NEW YORK (AP) _ Lynn Payer, a science writer and medical journalist who wrote books about how culture affects medical care, died Saturday. She was 56.

Payer’s most critically praised book was ``Medicine and Culture: Varieties of Treatment in the United States, England, West Germany and France.″

After several years as a medical reporter in Europe, Payer formulated a theory that medical care is strongly influenced by cultural norms and values ingrained over hundreds of years.

She felt the differences can show up in the types and quantities of drugs doctors prescribe, the kinds and numbers of operations performed, even what blood pressure levels are thought to require treatment.

At her death, she was managing editor of Medical Encounter, the quarterly newsletter of the American Academy on Physician and Patient.

Sally Reston

NEW YORK (AP) _ Sally Reston, a newspaper publisher, photographer, and writer, died Saturday in Washington. She was 89.

Her professional alliance with her husband, New York Times columnist James Reston, was unusually close during a time that was not easy for women in journalism.

``Sally not only married me but also educated me,″ Mr. Reston wrote in ``Deadline,″ a memoir published four years before his death in 1995. ``For while I was focusing narrowly on journalism in college, she was studying and taking the highest honors in philosophy and literature and thereafter regarded life as a postgraduate course in these subjects.″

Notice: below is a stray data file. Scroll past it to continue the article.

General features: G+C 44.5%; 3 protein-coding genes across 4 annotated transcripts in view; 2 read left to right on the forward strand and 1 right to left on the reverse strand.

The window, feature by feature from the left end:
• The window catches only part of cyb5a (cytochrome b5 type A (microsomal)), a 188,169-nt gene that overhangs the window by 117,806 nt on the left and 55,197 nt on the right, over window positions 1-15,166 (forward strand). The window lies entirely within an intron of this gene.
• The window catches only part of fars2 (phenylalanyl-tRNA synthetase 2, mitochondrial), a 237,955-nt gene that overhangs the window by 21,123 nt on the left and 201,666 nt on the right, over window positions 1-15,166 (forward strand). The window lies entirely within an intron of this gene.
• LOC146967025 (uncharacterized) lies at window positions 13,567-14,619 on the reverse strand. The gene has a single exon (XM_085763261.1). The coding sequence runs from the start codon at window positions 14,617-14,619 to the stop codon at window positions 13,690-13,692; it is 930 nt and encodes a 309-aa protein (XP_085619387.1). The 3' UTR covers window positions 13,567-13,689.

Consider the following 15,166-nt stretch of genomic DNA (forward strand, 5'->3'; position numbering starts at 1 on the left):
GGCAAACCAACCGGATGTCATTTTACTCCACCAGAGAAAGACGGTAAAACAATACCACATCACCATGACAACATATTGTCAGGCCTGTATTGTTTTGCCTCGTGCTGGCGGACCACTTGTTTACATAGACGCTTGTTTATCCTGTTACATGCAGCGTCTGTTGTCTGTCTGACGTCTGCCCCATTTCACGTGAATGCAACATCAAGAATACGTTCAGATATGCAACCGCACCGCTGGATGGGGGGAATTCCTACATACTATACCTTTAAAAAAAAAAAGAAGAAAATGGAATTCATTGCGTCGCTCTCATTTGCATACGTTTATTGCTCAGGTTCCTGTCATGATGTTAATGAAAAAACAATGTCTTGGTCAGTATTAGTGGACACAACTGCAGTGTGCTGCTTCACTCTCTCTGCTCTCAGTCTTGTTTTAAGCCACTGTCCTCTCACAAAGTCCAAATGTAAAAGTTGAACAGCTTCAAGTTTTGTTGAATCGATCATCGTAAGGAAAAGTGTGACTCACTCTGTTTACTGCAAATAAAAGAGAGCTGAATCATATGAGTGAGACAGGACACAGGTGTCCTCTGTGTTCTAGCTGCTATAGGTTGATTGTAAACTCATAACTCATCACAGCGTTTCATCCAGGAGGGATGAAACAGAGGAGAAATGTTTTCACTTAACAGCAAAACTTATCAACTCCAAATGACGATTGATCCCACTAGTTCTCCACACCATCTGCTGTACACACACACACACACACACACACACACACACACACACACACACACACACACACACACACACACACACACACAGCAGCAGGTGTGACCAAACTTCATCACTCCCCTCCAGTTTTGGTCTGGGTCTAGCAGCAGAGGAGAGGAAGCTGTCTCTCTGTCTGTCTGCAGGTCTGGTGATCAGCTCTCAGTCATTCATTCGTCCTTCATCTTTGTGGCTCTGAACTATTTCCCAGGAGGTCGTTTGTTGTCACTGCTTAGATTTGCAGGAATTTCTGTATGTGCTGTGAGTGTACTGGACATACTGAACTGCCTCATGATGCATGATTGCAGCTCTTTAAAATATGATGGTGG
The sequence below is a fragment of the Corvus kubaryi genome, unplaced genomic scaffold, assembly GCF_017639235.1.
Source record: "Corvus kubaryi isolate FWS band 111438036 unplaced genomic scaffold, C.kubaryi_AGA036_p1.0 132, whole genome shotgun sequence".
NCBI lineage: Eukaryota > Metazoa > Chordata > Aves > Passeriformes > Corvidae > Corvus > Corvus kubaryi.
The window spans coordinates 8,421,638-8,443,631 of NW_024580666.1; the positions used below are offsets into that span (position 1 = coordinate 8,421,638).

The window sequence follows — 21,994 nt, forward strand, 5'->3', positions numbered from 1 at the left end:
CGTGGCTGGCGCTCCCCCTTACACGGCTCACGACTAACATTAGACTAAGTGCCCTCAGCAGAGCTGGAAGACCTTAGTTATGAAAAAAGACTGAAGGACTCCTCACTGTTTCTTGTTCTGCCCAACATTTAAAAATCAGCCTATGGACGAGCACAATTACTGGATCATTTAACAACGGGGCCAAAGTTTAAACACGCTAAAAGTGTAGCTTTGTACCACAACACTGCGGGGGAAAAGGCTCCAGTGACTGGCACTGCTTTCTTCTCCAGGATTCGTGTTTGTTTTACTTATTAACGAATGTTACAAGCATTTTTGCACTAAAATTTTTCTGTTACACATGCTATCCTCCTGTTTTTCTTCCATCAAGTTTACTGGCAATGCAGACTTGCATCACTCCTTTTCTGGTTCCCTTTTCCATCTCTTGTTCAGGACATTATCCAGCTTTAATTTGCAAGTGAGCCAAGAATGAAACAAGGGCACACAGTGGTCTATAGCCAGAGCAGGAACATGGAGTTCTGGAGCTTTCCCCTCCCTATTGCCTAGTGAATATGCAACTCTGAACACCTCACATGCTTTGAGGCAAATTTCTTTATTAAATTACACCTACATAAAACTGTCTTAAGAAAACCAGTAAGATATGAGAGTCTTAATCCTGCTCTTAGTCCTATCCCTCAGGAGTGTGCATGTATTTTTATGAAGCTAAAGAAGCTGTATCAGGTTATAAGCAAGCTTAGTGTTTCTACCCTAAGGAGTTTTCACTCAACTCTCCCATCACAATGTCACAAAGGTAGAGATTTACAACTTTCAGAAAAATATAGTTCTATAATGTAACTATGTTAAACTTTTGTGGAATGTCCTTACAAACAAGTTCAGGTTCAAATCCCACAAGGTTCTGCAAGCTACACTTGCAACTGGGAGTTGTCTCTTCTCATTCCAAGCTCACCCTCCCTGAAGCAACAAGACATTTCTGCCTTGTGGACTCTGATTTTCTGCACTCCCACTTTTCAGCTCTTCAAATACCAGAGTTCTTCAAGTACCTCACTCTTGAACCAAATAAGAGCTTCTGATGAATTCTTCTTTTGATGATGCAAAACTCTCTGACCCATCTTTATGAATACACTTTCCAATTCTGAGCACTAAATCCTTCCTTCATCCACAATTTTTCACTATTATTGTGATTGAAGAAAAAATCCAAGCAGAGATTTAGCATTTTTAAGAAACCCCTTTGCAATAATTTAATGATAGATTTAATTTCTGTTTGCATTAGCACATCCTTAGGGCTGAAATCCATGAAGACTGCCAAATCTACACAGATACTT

She would often join her husband in interviews with world leaders and bring her own questions to the table. Reston also was a photographer, and from 1968 to 1988 she and her husband co-published The Vineyard Gazette on Martha’s Vineyard.

They married in 1935 and had three sons: Richard, James Jr., and Thomas. Reston is also survived by five grandchildren.

Solomon Sagall

NEW YORK (AP) _ Solomon Sagall, an early innovator and advocate of pay television, died Sept. 6. He was 101.

Sagall became interested during the 1930s in the commercial possibilities of transmitting images and sound through the air to remote screens.

His first contact with the technology came while working as a free-lance correspondent for a Zionist newspaper in London.

``When I was a Zionist I was a visionary, then I became a televisionary,″ Sagall often told his family.

Sagall’s company, Teleglobe Pay-TV Systems Inc., attempted to broadcast coded-transmissions and charge subscribers a fee for the decoder. Just as his plans neared fruition, his concept was surpassed by cable television.

Although cable television benefitted from Sagall’s advocacy, the system overtook Sagall’s system because it provided more programming.

Teleglobe later licensed its pay-per-view technology to the cable companies.

Lord Shore

LONDON (AP) _ The former Labor Cabinet minister Lord Shore of Stepney died Monday. He was 77.

Lord Shore was admitted to St. Thomas’ Hospital on July 12 after collapsing in the House of Lords. A hospital spokeswoman said he ``died peacefully″ after a short illness.

As Peter Shore, he held ministerial positions under former Prime Ministers Harold Wilson and James Callaghan, heading departments such as Economic Affairs, Trade and Environment, before being made a life peer in 1997, which entitled him to sit in the House of Lords.

In recent years he has been a fierce critic of the European Union, and a passionate campaigner against closer ties with Europe.

``He made a huge contribution towards modernizing the economy of the country and tackling urban deprivation,″ said Prime Minister Tony Blair Monday as he paid tribute to Shore as a ``great servant″ of the Labor Party.